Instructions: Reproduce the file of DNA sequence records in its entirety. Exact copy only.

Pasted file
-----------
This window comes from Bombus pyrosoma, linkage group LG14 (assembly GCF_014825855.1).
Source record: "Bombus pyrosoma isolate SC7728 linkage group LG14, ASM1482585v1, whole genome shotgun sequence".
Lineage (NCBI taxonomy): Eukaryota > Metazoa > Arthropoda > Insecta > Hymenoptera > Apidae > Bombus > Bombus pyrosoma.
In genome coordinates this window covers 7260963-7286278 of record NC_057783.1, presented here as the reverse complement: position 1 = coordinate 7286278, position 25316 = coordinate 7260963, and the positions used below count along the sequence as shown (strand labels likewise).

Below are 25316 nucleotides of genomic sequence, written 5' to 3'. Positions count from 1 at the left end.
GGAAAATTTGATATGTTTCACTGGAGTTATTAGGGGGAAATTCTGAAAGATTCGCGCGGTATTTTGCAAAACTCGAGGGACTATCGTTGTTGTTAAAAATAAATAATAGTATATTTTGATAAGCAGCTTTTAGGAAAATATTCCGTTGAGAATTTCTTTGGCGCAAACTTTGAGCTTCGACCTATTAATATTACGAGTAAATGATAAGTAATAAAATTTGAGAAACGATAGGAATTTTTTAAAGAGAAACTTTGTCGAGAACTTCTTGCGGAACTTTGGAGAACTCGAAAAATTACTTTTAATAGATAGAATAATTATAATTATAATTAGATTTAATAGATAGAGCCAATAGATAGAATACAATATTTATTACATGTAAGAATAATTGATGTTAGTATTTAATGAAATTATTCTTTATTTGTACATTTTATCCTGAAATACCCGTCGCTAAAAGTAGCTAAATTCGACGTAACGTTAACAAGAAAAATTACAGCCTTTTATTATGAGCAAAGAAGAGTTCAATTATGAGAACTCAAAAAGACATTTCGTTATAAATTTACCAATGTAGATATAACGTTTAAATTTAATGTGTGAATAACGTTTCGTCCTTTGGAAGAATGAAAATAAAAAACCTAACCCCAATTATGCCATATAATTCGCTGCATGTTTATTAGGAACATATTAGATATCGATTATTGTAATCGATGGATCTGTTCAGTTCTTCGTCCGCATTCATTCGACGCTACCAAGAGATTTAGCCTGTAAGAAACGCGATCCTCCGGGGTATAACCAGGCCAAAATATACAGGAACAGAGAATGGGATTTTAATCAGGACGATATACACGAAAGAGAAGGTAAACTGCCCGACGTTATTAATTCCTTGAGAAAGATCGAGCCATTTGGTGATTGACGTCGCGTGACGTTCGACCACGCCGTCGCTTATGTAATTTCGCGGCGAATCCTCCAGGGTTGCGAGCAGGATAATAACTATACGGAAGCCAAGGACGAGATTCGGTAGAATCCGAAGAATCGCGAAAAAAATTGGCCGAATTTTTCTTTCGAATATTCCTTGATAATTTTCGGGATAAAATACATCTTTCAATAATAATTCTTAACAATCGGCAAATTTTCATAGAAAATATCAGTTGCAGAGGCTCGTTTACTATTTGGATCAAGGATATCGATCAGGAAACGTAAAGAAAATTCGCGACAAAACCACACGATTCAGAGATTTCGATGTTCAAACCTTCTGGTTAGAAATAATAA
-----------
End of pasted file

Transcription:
This window comes from Bombus pyrosoma, linkage group LG14 (assembly GCF_014825855.1).
Source record: "Bombus pyrosoma isolate SC7728 linkage group LG14, ASM1482585v1, whole genome shotgun sequence".
Lineage (NCBI taxonomy): Eukaryota > Metazoa > Arthropoda > Insecta > Hymenoptera > Apidae > Bombus > Bombus pyrosoma.
In genome coordinates this window covers 7260963-7286278 of record NC_057783.1, presented here as the reverse complement: position 1 = coordinate 7286278, position 25316 = coordinate 7260963, and the positions used below count along the sequence as shown (strand labels likewise).

Below are 25316 nucleotides of genomic sequence, written 5' to 3'. Positions count from 1 at the left end.
GGAAAATTTGATATGTTTCACTGGAGTTATTAGGGGGAAATTCTGAAAGATTCGCGCGGTATTTTGCAAAACTCGAGGGACTATCGTTGTTGTTAAAAATAAATAATAGTATATTTTGATAAGCAGCTTTTAGGAAAATATTCCGTTGAGAATTTCTTTGGCGCAAACTTTGAGCTTCGACCTATTAATATTACGAGTAAATGATAAGTAATAAAATTTGAGAAACGATAGGAATTTTTTAAAGAGAAACTTTGTCGAGAACTTCTTGCGGAACTTTGGAGAACTCGAAAAATTACTTTTAATAGATAGAATAATTATAATTATAATTAGATTTAATAGATAGAGCCAATAGATAGAATACAATATTTATTACATGTAAGAATAATTGATGTTAGTATTTAATGAAATTATTCTTTATTTGTACATTTTATCCTGAAATACCCGTCGCTAAAAGTAGCTAAATTCGACGTAACGTTAACAAGAAAAATTACAGCCTTTTATTATGAGCAAAGAAGAGTTCAATTATGAGAACTCAAAAAGACATTTCGTTATAAATTTACCAATGTAGATATAACGTTTAAATTTAATGTGTGAATAACGTTTCGTCCTTTGGAAGAATGAAAATAAAAAACCTAACCCCAATTATGCCATATAATTCGCTGCATGTTTATTAGGAACATATTAGATATCGATTATTGTAATCGATGGATCTGTTCAGTTCTTCGTCCGCATTCATTCGACGCTACCAAGAGATTTAGCCTGTAAGAAACGCGATCCTCCGGGGTATAACCAGGCCAAAATATACAGGAACAGAGAATGGGATTTTAATCAGGACGATATACACGAAAGAGAAGGTAAACTGCCCGACGTTATTAATTCCTTGAGAAAGATCGAGCCATTTGGTGATTGACGTCGCGTGACGTTCGACCACGCCGTCGCTTATGTAATTTCGCGGCGAATCCTCCAGGGTTGCGAGCAGGATAATAACTATACGGAAGCCAAGGACGAGATTCGGTAGAATCCGAAGAATCGCGAAAAAAATTGGCCGAATTTTTCTTTCGAATATTCCTTGATAATTTTCGGGATAAAATACATCTTTCAATAATAATTCTTAACAATCGGCAAATTTTCATAGAAAATATCAGTTGCAGAGGCTCGTTTACTATTTGGATCAAGGATATCGATCAGGAAACGTAAAGAAAATTCGCGACAAAACCACACGATTCAGAGATTTCGATGTTCAAACCTTCTGGTTAGAAATAATAA